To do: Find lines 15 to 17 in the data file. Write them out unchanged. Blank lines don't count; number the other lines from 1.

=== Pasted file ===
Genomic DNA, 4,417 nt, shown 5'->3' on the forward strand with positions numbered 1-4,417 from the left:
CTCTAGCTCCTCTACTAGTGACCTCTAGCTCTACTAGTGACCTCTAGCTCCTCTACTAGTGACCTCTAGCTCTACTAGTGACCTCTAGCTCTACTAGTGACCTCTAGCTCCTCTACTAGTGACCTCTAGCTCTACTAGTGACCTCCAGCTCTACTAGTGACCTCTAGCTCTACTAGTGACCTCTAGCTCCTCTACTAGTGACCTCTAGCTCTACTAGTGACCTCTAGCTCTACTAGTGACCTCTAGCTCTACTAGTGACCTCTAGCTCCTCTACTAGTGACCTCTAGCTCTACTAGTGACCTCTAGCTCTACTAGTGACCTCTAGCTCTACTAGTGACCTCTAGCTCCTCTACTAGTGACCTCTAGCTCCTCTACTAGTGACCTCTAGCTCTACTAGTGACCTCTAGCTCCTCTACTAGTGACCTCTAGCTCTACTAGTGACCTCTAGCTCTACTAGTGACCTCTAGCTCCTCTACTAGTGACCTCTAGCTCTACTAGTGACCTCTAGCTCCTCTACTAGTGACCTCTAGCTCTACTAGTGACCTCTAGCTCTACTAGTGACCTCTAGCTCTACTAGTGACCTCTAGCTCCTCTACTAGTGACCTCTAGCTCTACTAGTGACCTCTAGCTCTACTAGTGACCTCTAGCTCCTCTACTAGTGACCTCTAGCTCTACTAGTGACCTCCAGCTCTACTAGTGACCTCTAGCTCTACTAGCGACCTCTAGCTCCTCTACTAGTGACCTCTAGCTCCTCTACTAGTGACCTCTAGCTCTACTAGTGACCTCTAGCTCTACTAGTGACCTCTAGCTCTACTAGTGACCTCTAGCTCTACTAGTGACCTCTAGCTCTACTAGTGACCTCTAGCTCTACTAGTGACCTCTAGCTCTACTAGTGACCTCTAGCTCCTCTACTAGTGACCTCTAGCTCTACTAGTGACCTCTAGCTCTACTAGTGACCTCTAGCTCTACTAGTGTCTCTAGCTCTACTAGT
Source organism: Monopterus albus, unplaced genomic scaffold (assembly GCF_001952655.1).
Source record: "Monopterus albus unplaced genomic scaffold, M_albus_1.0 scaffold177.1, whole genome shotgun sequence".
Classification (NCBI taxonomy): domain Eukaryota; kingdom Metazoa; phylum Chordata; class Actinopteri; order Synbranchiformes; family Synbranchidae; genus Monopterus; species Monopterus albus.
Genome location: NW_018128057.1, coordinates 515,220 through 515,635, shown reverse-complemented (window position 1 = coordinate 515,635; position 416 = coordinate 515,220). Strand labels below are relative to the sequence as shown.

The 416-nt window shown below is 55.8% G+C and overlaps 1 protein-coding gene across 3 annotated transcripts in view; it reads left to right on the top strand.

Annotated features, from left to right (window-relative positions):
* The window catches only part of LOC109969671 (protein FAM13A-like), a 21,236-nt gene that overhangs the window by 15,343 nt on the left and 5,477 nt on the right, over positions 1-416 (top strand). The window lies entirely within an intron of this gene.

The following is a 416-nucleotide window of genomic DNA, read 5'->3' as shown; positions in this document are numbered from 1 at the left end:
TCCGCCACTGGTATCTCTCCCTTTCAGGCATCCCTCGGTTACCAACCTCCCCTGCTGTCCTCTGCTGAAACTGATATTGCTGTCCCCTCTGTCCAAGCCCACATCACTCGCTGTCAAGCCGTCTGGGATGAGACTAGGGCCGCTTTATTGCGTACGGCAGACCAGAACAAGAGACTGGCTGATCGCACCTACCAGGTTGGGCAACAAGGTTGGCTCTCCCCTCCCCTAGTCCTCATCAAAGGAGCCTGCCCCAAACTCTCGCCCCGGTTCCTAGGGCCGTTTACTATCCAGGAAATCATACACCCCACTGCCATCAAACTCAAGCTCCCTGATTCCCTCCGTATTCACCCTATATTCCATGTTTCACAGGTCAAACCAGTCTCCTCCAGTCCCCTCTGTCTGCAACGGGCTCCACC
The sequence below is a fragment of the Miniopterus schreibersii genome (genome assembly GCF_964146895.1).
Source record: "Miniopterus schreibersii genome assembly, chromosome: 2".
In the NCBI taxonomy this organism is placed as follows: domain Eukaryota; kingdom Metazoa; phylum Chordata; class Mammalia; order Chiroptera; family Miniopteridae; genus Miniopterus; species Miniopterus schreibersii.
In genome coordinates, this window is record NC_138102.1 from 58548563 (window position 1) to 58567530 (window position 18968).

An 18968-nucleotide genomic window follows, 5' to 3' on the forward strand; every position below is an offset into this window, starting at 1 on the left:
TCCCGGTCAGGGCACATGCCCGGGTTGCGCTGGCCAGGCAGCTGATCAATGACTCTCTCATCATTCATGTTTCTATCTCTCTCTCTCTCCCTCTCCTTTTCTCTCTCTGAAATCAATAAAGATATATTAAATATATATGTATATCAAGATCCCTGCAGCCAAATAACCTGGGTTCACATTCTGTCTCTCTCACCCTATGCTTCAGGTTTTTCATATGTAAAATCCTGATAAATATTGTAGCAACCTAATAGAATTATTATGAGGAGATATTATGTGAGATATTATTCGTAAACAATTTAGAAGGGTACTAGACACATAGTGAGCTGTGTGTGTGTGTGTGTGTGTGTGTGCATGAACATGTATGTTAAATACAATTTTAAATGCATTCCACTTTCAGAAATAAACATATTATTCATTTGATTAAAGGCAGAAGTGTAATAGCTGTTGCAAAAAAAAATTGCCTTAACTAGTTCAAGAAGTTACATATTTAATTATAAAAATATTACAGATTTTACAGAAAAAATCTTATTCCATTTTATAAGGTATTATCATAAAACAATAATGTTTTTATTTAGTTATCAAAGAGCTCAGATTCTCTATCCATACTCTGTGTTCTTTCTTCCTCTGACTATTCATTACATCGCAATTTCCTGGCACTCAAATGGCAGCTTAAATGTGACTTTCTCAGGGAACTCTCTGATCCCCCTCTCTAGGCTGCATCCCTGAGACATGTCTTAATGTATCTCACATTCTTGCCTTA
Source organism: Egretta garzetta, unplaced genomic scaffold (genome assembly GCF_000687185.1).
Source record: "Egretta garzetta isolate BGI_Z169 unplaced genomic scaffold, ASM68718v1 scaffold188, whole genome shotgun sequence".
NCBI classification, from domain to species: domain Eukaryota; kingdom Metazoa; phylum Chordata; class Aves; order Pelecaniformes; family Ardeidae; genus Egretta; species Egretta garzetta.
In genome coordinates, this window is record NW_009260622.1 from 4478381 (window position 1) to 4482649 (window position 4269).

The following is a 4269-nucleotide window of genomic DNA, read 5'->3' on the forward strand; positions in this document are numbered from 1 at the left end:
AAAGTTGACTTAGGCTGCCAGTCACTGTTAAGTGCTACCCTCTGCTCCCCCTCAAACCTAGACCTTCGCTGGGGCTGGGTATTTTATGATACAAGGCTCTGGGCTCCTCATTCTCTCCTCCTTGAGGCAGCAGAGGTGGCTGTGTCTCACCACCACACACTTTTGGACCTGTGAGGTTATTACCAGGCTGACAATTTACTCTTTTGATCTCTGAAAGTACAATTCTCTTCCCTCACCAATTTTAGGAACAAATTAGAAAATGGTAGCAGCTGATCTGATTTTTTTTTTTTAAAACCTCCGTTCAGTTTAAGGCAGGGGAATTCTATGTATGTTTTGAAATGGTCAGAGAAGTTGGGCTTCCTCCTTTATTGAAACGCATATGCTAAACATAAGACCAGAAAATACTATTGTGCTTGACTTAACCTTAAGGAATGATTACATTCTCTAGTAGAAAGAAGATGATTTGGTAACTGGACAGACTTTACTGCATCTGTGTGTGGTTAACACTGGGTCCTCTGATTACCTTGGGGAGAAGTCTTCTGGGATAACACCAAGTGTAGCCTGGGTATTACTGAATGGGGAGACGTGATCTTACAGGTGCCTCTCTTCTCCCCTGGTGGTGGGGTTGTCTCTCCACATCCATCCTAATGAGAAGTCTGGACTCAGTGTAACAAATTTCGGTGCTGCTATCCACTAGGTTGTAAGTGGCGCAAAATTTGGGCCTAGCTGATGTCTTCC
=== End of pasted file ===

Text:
In genome coordinates, this window is record NC_138102.1 from 58548563 (window position 1) to 58567530 (window position 18968).

An 18968-nucleotide genomic window follows, 5' to 3' on the forward strand; every position below is an offset into this window, starting at 1 on the left:
TCCCGGTCAGGGCACATGCCCGGGTTGCGCTGGCCAGGCAGCTGATCAATGACTCTCTCATCATTCATGTTTCTATCTCTCTCTCTCTCCCTCTCCTTTTCTCTCTCTGAAATCAATAAAGATATATTAAATATATATGTATATCAAGATCCCTGCAGCCAAATAACCTGGGTTCACATTCTGTCTCTCTCACCCTATGCTTCAGGTTTTTCATATGTAAAATCCTGATAAATATTGTAGCAACCTAATAGAATTATTATGAGGAGATATTATGTGAGATATTATTCGTAAACAATTTAGAAGGGTACTAGACACATAGTGAGCTGTGTGTGTGTGTGTGTGTGTGTGTGCATGAACATGTATGTTAAATACAATTTTAAATGCATTCCACTTTCAGAAATAAACATATTATTCATTTGATTAAAGGCAGAAGTGTAATAGCTGTTGCAAAAAAAAATTGCCTTAACTAGTTCAAGAAGTTACATATTTAATTATAAAAATATTACAGATTTTACAGAAAAAATCTTATTCCATTTTATAAGGTATTATCATAAAACAATAATGTTTTTATTTAGTTATCAAAGAGCTCAGATTCTCTATCCATACTCTGTGTTCTTTCTTCCTCTGACTATTCATTACATCGCAATTTCCTGGCACTCAAATGGCAGCTTAAATGTGACTTTCTCAGGGAACTCTCTGATCCCCCTCTCTAGGCTGCATCCCTGAGACATGTCTTAATGTATCTCACATTCTTGCCTTA